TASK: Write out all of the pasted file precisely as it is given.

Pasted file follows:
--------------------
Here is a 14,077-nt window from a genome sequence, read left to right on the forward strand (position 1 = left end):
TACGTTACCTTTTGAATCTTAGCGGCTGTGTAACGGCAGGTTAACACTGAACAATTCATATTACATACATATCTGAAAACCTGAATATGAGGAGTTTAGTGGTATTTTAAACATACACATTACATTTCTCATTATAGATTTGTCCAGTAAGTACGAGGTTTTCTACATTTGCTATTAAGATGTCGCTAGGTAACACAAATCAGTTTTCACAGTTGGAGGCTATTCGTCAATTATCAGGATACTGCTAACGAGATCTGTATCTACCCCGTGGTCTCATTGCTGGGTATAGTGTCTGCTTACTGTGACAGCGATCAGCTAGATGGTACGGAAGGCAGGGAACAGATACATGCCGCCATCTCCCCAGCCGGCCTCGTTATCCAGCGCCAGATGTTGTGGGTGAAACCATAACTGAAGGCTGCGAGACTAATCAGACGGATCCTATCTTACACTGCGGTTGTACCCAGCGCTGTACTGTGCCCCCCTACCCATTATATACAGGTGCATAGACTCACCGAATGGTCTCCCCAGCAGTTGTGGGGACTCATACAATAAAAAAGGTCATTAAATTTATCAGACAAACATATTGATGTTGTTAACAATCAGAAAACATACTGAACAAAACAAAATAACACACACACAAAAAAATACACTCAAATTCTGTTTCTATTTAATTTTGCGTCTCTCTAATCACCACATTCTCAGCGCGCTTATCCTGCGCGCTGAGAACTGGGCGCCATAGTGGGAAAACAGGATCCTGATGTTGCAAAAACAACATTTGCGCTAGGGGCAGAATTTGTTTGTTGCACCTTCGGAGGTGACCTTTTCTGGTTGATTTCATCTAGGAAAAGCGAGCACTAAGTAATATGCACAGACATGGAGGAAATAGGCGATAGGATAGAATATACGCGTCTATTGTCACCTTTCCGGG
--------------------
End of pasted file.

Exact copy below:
Here is a 14,077-nt window from a genome sequence, read left to right on the forward strand (position 1 = left end):
TACGTTACCTTTTGAATCTTAGCGGCTGTGTAACGGCAGGTTAACACTGAACAATTCATATTACATACATATCTGAAAACCTGAATATGAGGAGTTTAGTGGTATTTTAAACATACACATTACATTTCTCATTATAGATTTGTCCAGTAAGTACGAGGTTTTCTACATTTGCTATTAAGATGTCGCTAGGTAACACAAATCAGTTTTCACAGTTGGAGGCTATTCGTCAATTATCAGGATACTGCTAACGAGATCTGTATCTACCCCGTGGTCTCATTGCTGGGTATAGTGTCTGCTTACTGTGACAGCGATCAGCTAGATGGTACGGAAGGCAGGGAACAGATACATGCCGCCATCTCCCCAGCCGGCCTCGTTATCCAGCGCCAGATGTTGTGGGTGAAACCATAACTGAAGGCTGCGAGACTAATCAGACGGATCCTATCTTACACTGCGGTTGTACCCAGCGCTGTACTGTGCCCCCCTACCCATTATATACAGGTGCATAGACTCACCGAATGGTCTCCCCAGCAGTTGTGGGGACTCATACAATAAAAAAGGTCATTAAATTTATCAGACAAACATATTGATGTTGTTAACAATCAGAAAACATACTGAACAAAACAAAATAACACACACACAAAAAAATACACTCAAATTCTGTTTCTATTTAATTTTGCGTCTCTCTAATCACCACATTCTCAGCGCGCTTATCCTGCGCGCTGAGAACTGGGCGCCATAGTGGGAAAACAGGATCCTGATGTTGCAAAAACAACATTTGCGCTAGGGGCAGAATTTGTTTGTTGCACCTTCGGAGGTGACCTTTTCTGGTTGATTTCATCTAGGAAAAGCGAGCACTAAGTAATATGCACAGACATGGAGGAAATAGGCGATAGGATAGAATATACGCGTCTATTGTCACCTTTCCGGG